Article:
Friday is my friend/co-worker Derrick’s last day at the station. You may remember him as the one who helped me invent the Limeburner a couple of months ago. He is going on to what he hopes will be bigger and better things, in Indianapolis. I’m not sure how anyone can live that far away from the ocean… and neither is he. But opportunity is knocking there. I wish him lots of luck and happiness.
As is our tradition when someone leaves the “Morning Crew,” we are having a little party for Derrick on Friday. This means those of us who remember will bring in some kind of fun food, and there will be a card and probably a little parting gift. I, of course, will jump on any opportunity to bake something, so I spent a little Quality Time with some of my cookbooks this afternoon. As is so often the case, I found something in my favorite bread book, “Smart Bread Machine Recipes” by Sandra L. Woodruff. For the sake of creating as many blog entries as possible, I am stretching this project out over two days. It will make sense as you read along. =)
Oat-Bran Refrigerator Dough
1 pound 1 ½ pound
bread flour 2 cups 3 cups
oat bran 1 cup 1 ½ cups
yeast 2 tsp 1 tbsp
sea salt ¾ tsp 1 1/8 tsp
sugar 1 tbsp 1 ½ tbsp
lecithin granules or vegetable oil 4 tsp 2 tbsp
skim milk or water 1 cup + 1 tbsp 1 ½ cups + 2 tbsp
Put everything in the machine’s bread pan, and turn the bread machine on its RISE setting. Remove the dough after 25 minutes. Place the dough in a large bowl coated with cooking spray. Cover and refrigerate the dough for at least 6 hours and up to 2 days. You may also freeze the dough and thaw it when you’re ready to use it. When ready to use, proceed with any of the following variations; use a food scale to weigh the required amount of dough. The smaller machine makes 1 ¼ pounds of dough; the larger machine makes about 1 ¾ pounds.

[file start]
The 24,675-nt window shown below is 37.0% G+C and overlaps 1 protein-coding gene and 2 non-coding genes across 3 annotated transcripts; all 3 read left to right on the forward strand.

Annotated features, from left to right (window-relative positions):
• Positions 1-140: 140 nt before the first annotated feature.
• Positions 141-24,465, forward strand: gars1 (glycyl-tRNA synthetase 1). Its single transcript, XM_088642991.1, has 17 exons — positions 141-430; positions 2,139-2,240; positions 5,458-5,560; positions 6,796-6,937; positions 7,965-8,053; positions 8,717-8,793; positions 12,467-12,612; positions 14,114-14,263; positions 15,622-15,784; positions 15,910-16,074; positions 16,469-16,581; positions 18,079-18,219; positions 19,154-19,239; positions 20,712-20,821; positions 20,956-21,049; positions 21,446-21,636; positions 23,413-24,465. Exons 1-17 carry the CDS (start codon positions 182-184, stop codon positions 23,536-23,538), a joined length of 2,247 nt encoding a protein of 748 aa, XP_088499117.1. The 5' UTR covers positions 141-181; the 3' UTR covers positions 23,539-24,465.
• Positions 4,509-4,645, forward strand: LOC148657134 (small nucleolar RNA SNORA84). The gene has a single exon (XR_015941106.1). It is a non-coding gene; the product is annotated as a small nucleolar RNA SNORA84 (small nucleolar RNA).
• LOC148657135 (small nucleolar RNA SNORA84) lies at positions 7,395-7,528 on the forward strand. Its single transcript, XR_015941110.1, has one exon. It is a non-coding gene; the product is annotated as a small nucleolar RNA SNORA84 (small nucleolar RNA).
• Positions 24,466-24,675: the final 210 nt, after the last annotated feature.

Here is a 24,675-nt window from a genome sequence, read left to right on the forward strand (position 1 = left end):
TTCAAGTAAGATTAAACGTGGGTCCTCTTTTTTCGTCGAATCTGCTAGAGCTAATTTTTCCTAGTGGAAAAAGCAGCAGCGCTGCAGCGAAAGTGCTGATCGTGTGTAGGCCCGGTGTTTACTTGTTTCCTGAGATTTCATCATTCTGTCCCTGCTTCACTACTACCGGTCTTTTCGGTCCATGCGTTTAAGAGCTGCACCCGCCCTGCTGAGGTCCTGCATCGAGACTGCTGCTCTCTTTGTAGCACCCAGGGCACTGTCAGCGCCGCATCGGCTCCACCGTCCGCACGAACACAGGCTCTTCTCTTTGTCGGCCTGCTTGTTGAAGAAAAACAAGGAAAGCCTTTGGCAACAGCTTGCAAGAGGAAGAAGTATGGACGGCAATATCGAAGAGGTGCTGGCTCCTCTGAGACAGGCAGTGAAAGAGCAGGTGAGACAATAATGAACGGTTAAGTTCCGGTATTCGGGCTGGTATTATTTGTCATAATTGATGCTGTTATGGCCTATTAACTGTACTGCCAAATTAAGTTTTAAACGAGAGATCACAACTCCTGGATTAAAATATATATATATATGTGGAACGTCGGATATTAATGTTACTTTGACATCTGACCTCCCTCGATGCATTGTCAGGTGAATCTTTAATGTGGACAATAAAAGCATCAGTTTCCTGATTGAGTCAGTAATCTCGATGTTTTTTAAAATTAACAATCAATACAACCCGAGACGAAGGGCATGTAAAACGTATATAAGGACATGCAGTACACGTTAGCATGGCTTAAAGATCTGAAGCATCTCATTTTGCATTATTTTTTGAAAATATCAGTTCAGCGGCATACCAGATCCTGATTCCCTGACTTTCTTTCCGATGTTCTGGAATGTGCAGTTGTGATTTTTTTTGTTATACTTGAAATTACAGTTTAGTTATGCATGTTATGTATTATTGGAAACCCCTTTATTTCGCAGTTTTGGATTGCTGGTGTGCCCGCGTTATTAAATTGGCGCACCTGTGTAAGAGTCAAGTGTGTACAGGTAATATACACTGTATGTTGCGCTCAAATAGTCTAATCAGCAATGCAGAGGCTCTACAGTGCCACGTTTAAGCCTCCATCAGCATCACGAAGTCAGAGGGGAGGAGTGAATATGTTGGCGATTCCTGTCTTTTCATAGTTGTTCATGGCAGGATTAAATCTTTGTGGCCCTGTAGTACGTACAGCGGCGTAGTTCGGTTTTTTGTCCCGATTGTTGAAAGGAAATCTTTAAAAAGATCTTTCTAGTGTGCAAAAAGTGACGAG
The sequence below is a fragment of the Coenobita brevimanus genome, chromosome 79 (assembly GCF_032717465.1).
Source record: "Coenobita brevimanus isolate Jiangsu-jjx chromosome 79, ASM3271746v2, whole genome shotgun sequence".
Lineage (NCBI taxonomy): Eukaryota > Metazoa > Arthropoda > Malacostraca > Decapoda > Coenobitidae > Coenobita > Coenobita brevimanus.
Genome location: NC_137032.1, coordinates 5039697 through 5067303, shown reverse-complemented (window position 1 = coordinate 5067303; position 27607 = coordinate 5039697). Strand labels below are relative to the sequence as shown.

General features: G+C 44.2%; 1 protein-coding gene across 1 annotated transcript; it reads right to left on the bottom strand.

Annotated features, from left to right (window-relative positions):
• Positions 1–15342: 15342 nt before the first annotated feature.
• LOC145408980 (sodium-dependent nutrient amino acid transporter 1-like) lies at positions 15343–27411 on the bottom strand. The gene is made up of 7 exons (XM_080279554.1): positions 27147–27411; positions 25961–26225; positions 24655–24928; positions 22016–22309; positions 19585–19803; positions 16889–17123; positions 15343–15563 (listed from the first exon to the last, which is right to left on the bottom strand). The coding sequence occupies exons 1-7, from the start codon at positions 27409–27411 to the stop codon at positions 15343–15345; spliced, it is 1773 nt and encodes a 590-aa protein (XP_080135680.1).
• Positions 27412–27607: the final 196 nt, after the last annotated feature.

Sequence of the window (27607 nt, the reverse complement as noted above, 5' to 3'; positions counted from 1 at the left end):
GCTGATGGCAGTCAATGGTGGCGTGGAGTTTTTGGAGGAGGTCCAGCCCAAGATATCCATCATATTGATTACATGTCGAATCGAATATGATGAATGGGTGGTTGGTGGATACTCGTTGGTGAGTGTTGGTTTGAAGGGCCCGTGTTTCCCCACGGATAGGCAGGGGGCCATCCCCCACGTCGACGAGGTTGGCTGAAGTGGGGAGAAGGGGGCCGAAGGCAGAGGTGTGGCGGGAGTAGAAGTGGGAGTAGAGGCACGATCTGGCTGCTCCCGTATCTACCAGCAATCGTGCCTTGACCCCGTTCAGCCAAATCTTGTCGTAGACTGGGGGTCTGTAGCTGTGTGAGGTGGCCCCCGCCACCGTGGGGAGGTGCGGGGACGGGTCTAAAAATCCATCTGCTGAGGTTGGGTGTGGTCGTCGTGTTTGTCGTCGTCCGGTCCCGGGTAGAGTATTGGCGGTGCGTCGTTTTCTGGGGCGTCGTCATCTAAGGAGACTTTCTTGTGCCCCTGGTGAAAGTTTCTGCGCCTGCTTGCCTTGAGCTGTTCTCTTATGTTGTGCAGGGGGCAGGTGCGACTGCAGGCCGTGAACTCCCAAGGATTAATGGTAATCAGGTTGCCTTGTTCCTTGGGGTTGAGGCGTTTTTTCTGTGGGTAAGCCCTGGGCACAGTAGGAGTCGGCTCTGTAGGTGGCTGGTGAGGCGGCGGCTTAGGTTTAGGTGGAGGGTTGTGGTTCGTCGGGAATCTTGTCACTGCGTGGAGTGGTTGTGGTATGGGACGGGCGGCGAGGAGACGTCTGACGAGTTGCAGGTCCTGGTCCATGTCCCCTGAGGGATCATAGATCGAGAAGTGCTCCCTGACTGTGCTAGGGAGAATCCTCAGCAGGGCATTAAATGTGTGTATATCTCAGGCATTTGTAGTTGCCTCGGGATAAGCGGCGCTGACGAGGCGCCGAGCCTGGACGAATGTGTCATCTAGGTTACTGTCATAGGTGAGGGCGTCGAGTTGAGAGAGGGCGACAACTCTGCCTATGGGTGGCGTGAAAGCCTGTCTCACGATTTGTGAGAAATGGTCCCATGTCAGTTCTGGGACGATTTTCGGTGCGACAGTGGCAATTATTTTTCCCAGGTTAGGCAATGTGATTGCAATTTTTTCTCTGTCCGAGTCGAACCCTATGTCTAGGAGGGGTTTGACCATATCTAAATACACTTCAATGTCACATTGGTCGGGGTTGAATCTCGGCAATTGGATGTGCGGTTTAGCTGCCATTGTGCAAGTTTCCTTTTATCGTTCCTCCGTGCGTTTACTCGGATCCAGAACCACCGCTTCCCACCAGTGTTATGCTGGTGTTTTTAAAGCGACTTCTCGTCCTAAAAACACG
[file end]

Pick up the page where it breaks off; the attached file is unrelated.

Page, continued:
Surprised to see me make bread dough that’s mostly white flour? Come on… it’s a party!
I made the larger recipe, using lecithin granules and whole milk (because it’s what I have!). I assumed that when the recipe said to “remove the dough after 25 minutes,” it meant to put it in the fridge as soon as it was done being mixed and kneaded. My machine happens to take 30 minutes for those processes. I let it go. I can’t imagine 5 extra minutes will render the dough useless!
Here’s the dough in its bowl, ready to live in the fridge for about 20 hours…
Tomorrow, find out what I have chosen to make with this dough!
PS: My pitas do, in fact, make pretty good pizza crust!
|Leave a Comment:|